The World Health Organization has warned that the mosquito-borne Zika virus, which has been linked to abnormal births, is likely to spread to all countries in the Americas, except Canada and Chile.
The warning comes amid evidence of a possible link between Zika and an increase in the number of babies born with abnormally small heads in Brazil, at the same time as evidence accumulates that the virus is advancing throughout the region.
The WHO also seconded an earlier warning from the US Centers for Disease Control to pregnant women to avoid areas where the virus has been found. Both organizations also called on women in those places to take special precautions.
"Pregnant women should be especially careful to avoid mosquito bites," the WHO said in a statement on Sunday. "Women who believe they have been exposed to the Zika virus should consult with their healthcare provider for close monitoring of their pregnancy."
Meanwhile, the authorities in five countries in the region — El Salvador, Colombia, Honduras, Jamaica and Ecuador — have urged women to delay plans to have children.
"We would like to suggest that women of fertile age take measures to plan their pregnancies and avoid getting pregnant in the next year and a half," El Salvador's deputy minister of health, Eduardo Espinoza, told reporters last week.
The Colombian health authorities have circulated a recommendation that "all couples in national territory" should avoid pregnancies until July. They also advised pregnant women living above 2,200 meters (7,217 feet) not to travel to lower-lying areas, where the mosquitoes thrive.
The symptoms of the illness are similar to those of dengue fever, which is also carried by the Aedes aegypti mosquito. They include fever and a rash, as well as joint and muscle pain. The Centers for Disease Control, however, has said that approximately 80 percent of the people that get infected with Zika are asymptomatic.
The sudden emergence of concern over Zika began in November when the Brazilian health ministry announced it was investigating whether the virus was behind a sharp increase in cases of babies born with microcephaly, a condition that means they have abnormally small heads and underdeveloped brains.
Now Brazilian researchers are also investigating possible links between the virus and Guillan-Barré syndrome, in which the body's immune system attacks parts of the central nervous system.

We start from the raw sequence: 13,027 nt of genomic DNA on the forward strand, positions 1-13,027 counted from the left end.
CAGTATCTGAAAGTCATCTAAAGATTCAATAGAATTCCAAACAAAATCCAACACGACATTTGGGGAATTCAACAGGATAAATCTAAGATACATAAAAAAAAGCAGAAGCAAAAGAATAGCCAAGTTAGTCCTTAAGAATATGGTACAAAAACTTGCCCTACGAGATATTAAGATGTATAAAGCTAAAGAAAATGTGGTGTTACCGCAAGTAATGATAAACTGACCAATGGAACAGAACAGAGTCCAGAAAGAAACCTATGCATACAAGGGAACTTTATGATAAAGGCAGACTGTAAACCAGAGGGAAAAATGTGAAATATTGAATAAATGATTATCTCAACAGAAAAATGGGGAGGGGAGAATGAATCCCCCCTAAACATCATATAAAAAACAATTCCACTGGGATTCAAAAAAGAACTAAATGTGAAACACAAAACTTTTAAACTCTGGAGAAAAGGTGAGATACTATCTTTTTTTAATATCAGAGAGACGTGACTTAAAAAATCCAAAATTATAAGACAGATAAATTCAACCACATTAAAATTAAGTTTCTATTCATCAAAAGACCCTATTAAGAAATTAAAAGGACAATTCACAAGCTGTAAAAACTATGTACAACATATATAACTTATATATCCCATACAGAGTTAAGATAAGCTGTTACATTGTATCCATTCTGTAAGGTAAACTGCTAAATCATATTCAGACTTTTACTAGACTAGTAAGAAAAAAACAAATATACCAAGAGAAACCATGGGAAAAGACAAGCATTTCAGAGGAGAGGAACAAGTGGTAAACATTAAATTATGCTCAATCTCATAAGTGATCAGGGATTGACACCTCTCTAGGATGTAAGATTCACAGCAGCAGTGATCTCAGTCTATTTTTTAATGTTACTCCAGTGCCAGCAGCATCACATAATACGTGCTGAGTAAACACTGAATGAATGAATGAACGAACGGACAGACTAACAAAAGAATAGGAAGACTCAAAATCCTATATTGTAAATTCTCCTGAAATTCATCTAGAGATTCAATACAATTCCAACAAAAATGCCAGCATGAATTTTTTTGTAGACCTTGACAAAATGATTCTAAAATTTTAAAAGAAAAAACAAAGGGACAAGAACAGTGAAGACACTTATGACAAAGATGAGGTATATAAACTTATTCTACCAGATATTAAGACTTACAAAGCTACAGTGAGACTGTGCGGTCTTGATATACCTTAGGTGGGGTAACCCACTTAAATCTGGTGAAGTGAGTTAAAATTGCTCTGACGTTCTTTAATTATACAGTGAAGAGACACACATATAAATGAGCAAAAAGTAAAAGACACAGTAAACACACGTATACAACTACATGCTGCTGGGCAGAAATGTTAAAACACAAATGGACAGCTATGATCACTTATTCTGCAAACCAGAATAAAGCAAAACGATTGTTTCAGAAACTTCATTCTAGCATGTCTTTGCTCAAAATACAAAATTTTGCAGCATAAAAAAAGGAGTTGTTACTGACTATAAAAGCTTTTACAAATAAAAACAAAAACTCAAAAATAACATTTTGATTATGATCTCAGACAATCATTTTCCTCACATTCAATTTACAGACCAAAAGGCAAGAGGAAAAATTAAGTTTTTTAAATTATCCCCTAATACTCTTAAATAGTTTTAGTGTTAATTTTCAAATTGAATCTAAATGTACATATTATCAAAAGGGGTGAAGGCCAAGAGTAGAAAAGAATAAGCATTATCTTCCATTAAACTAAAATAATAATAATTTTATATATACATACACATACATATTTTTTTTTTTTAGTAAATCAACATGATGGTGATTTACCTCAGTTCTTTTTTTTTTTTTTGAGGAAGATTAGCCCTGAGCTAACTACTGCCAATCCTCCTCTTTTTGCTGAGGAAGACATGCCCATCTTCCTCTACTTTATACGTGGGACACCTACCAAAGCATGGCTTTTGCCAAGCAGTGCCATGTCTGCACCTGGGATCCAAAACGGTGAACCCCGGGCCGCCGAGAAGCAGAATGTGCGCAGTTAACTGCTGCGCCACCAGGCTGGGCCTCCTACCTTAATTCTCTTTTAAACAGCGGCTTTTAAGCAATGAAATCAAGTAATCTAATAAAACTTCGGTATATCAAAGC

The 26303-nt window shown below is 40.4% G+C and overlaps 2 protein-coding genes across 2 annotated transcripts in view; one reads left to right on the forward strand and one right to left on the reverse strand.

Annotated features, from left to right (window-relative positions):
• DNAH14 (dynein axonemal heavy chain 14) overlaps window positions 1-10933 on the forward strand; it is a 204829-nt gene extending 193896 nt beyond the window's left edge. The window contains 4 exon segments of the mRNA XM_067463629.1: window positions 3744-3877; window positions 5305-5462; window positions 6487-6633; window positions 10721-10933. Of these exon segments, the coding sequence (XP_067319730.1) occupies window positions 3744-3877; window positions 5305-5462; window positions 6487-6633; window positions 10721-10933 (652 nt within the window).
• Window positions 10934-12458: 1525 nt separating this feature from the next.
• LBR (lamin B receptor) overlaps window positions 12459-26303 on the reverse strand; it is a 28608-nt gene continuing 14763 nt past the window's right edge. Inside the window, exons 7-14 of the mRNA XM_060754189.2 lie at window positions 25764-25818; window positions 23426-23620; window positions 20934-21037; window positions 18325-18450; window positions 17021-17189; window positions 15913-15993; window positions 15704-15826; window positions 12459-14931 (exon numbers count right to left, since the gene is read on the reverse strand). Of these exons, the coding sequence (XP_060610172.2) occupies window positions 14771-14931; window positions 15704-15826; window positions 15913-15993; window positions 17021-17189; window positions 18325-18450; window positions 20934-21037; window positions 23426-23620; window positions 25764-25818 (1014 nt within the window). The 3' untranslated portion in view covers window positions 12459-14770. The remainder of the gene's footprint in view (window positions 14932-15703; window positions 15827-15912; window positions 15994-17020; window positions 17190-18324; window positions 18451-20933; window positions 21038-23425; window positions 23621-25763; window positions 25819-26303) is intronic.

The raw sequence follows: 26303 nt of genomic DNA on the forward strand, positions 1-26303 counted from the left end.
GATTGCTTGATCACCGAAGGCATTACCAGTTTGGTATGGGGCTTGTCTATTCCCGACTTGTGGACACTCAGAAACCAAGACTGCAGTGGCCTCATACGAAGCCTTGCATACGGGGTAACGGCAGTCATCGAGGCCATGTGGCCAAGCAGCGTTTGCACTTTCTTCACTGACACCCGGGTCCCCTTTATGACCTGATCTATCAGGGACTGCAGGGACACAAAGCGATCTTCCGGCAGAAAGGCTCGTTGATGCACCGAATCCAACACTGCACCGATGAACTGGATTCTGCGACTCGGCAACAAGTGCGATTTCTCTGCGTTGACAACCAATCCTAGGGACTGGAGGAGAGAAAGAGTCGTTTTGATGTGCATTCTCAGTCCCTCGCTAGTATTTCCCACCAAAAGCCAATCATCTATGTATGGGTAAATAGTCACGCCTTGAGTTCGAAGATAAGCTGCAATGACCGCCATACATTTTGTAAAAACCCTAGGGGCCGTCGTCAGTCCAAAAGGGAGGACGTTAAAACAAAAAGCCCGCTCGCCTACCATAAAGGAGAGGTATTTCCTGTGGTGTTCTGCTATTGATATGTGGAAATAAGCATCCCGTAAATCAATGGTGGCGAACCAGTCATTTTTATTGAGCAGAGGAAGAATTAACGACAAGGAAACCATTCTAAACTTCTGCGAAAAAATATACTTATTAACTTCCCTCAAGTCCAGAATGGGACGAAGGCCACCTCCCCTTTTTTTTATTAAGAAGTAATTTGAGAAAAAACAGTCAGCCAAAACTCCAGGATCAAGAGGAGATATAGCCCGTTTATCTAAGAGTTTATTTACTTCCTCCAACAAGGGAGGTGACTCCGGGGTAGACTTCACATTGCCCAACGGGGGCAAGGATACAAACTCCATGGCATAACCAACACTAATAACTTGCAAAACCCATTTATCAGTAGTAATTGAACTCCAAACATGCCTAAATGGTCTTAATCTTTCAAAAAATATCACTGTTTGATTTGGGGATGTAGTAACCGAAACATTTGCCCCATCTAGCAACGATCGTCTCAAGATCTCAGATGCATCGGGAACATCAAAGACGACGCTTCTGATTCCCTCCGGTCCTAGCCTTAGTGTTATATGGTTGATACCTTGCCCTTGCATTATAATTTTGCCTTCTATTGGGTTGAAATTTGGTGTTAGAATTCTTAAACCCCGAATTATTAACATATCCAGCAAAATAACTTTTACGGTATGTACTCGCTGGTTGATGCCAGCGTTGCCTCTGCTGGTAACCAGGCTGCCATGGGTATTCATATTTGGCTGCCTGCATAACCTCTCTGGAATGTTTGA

The Zika virus was first identified in 1947 and was apparently confined to Africa, Southeast Asia, and the Pacific islands until the first cases in the American continent were registered in Brazil in May 2015.
According to the WHO the virus has now been detected in 21 countries in the continent. The organization said that it has advanced particularly fast both because the mosquito is widespread, and because local populations have yet to develop any immunity to the disease.
Mexico's authorities have so far confirmed 15 Zika cases, but refrained from issuing any general warnings.
"We don't have an epidemiological alert yet in Mexico, but considering the rapid spread of the virus and the fact that we already have cases shows that we must be on alert," Carmen Robles, former deputy director of La Raza Medical Center in Mexico City, told VICE News. "The best we can do is prevent, just like what we've done in the past with dengue."
The only reported cases so far in the US have involved people who have returned from other countries where the virus is present.
As the virus and the associated fear about its consequences extends, the race is on to develop a vaccine.
"We've got no drugs and we've got no vaccines. It's a case of deja vu because that's exactly what we were saying with Ebola," Trudie Lang, a professor of global health at the University of Oxford, told Reuters. "It's really important to develop a vaccine as quickly as possible."
Saana Ihamäki contributed to this report.
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